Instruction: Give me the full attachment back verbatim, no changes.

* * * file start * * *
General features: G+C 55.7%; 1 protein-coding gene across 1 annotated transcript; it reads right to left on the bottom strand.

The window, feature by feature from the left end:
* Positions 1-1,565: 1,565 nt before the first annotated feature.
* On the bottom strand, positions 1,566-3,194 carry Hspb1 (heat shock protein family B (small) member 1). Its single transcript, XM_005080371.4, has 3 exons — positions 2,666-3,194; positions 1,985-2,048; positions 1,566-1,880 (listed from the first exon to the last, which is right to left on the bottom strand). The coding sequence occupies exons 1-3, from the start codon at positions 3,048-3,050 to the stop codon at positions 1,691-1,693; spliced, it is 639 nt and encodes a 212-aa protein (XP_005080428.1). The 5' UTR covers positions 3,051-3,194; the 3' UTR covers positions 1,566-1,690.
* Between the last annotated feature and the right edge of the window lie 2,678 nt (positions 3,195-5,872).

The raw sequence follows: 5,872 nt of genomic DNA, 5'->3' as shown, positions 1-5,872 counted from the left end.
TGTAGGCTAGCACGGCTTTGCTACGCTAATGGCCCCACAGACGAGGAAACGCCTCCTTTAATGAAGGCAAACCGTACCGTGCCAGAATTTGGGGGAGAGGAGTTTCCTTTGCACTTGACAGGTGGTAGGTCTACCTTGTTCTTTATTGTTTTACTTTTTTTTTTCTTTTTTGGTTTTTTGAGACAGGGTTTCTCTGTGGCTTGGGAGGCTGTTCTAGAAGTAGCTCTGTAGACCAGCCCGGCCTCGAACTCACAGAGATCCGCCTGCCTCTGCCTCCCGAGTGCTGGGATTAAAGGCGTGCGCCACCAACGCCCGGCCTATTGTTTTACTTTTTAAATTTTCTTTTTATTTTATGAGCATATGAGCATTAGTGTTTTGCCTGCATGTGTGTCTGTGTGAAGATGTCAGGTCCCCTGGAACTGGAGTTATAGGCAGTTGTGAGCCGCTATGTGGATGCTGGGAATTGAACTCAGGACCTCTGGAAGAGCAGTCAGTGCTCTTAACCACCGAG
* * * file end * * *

General features: G+C 55.7%; 1 protein-coding gene across 1 annotated transcript; it reads right to left on the bottom strand.

The window, feature by feature from the left end:
* Positions 1-1,565: 1,565 nt before the first annotated feature.
* On the bottom strand, positions 1,566-3,194 carry Hspb1 (heat shock protein family B (small) member 1). Its single transcript, XM_005080371.4, has 3 exons — positions 2,666-3,194; positions 1,985-2,048; positions 1,566-1,880 (listed from the first exon to the last, which is right to left on the bottom strand). The coding sequence occupies exons 1-3, from the start codon at positions 3,048-3,050 to the stop codon at positions 1,691-1,693; spliced, it is 639 nt and encodes a 212-aa protein (XP_005080428.1). The 5' UTR covers positions 3,051-3,194; the 3' UTR covers positions 1,566-1,690.
* Between the last annotated feature and the right edge of the window lie 2,678 nt (positions 3,195-5,872).

The raw sequence follows: 5,872 nt of genomic DNA, 5'->3' as shown, positions 1-5,872 counted from the left end.
TGTAGGCTAGCACGGCTTTGCTACGCTAATGGCCCCACAGACGAGGAAACGCCTCCTTTAATGAAGGCAAACCGTACCGTGCCAGAATTTGGGGGAGAGGAGTTTCCTTTGCACTTGACAGGTGGTAGGTCTACCTTGTTCTTTATTGTTTTACTTTTTTTTTTCTTTTTTGGTTTTTTGAGACAGGGTTTCTCTGTGGCTTGGGAGGCTGTTCTAGAAGTAGCTCTGTAGACCAGCCCGGCCTCGAACTCACAGAGATCCGCCTGCCTCTGCCTCCCGAGTGCTGGGATTAAAGGCGTGCGCCACCAACGCCCGGCCTATTGTTTTACTTTTTAAATTTTCTTTTTATTTTATGAGCATATGAGCATTAGTGTTTTGCCTGCATGTGTGTCTGTGTGAAGATGTCAGGTCCCCTGGAACTGGAGTTATAGGCAGTTGTGAGCCGCTATGTGGATGCTGGGAATTGAACTCAGGACCTCTGGAAGAGCAGTCAGTGCTCTTAACCACCGAG